You may have heard the Type L and Type H phenotypes mentioned during recent discussions about the current COVID-19 pandemic. These terms were coined by Luciano Gattinoni et al in an attempt to describe the two main manifestations that they were seeing while treating COVID-19 infected patients in their Intensive Care Units. In the Emergency Department, we see a variety of phenotypes, with many atypical and low acuity presentations, but those admitted for respiratory support, often eventually progress to these two phenotypes.
The Type L phenotype is characterized by normally compliant lungs but with profound hypoxemia. This is often the initial phenotype, but Type L occasionally progresses to the more severe Type H. The Type H phenotype is similar to ARDS in that the lungs demonstrate low compliance, significant edema, and high recruitability.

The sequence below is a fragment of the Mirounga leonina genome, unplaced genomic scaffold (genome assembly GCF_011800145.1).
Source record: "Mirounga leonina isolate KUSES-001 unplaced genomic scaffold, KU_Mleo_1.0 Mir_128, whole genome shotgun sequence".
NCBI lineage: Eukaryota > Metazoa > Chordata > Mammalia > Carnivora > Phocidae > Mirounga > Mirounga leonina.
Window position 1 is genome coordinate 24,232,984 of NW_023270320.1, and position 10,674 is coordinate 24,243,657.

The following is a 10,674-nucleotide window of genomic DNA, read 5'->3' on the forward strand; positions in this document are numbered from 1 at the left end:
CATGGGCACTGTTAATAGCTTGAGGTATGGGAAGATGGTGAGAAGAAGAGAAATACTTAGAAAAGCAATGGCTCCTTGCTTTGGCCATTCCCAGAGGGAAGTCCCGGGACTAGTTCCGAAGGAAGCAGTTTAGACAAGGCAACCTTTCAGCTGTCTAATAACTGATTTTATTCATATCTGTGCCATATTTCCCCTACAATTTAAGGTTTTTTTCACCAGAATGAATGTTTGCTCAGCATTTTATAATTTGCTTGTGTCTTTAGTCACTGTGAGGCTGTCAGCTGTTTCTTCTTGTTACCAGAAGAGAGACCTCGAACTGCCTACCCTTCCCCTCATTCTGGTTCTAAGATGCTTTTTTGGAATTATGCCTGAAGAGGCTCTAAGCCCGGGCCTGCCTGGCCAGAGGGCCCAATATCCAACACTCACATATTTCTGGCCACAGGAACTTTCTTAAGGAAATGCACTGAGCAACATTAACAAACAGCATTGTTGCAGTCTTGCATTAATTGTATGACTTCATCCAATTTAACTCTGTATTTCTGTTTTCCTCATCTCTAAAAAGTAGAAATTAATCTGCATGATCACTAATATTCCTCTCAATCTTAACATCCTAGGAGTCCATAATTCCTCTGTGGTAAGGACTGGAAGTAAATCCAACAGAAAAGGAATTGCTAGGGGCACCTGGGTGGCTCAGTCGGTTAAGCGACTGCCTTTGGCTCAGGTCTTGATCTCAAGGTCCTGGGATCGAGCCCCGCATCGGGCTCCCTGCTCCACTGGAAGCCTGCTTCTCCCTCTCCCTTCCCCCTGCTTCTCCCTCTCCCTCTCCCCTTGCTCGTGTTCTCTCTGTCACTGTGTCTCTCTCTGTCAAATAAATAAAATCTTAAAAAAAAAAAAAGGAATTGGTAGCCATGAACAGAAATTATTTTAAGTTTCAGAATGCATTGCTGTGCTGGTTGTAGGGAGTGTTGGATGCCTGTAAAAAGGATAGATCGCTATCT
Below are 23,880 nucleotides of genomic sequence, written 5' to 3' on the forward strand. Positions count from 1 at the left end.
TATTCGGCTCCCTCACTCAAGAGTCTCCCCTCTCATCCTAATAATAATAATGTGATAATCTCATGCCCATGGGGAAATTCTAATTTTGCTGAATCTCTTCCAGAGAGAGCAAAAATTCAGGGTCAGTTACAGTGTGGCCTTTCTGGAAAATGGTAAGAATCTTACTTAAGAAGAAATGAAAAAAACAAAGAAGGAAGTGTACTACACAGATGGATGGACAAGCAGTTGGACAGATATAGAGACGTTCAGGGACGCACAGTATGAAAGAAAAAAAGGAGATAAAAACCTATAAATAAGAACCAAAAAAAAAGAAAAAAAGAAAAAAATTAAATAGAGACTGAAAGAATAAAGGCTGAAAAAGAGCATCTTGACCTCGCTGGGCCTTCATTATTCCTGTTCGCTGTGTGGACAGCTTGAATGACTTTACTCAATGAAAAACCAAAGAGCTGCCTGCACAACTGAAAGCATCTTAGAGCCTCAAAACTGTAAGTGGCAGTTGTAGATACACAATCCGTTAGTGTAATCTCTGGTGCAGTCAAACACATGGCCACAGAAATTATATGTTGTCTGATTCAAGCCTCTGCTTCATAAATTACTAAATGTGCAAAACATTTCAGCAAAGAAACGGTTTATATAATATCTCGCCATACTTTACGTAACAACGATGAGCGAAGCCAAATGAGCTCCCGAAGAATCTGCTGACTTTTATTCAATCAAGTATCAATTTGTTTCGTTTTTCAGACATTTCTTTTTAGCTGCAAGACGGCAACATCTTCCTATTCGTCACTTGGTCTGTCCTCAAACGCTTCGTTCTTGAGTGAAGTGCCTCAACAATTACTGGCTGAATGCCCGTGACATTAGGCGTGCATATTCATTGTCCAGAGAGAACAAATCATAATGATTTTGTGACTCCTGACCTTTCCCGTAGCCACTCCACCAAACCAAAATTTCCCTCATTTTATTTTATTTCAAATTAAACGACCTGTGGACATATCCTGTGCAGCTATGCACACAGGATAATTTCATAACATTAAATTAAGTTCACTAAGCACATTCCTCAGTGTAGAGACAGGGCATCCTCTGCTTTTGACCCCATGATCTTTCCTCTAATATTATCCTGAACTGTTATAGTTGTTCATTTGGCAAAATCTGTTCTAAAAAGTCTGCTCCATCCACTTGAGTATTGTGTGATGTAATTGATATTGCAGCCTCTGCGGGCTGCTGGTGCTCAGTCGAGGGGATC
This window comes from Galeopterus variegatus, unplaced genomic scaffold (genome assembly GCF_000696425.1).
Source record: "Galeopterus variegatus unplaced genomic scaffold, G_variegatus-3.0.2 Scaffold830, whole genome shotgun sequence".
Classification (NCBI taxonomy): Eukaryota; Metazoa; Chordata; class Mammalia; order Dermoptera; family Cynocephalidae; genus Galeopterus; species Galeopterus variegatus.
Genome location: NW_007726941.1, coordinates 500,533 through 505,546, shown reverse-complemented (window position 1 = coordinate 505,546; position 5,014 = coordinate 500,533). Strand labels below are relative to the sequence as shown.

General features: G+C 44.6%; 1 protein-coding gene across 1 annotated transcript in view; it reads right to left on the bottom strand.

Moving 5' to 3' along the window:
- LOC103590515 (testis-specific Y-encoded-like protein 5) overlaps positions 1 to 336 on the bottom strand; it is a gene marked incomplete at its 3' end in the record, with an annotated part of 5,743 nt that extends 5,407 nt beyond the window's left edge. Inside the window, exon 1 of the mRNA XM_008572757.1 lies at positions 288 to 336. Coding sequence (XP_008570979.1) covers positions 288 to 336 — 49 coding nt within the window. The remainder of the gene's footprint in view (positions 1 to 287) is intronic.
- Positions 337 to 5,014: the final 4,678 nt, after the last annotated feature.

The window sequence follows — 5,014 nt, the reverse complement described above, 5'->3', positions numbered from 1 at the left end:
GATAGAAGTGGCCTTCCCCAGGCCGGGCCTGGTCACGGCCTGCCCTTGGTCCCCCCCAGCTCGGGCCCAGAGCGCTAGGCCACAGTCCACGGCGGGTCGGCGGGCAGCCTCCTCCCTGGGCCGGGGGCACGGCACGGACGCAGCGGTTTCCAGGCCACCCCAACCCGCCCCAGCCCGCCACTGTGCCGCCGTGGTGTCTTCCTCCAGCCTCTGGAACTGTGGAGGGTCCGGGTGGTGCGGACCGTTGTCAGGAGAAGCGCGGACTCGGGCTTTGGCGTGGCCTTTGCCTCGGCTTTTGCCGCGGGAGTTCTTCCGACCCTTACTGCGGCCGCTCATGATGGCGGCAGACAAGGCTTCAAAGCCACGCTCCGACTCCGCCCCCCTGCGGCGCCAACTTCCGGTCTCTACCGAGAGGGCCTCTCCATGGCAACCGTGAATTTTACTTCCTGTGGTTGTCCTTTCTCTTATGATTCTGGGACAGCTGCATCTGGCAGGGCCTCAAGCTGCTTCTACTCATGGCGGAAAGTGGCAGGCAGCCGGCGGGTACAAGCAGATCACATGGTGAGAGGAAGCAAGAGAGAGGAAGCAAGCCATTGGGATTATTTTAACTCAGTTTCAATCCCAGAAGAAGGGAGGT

Identifying these phenotypes is important for determining the best way to manage these patients. Type H is managed like ARDS, while the Type L is managed very differently. Not understanding these differences could easily lead to harm and iatrogenic injury in patients who fit into the Type L phenotype. Below is a lengthy, but enlightening discussion on the management considerations from multiple critical care gurus around the world. Enjoy.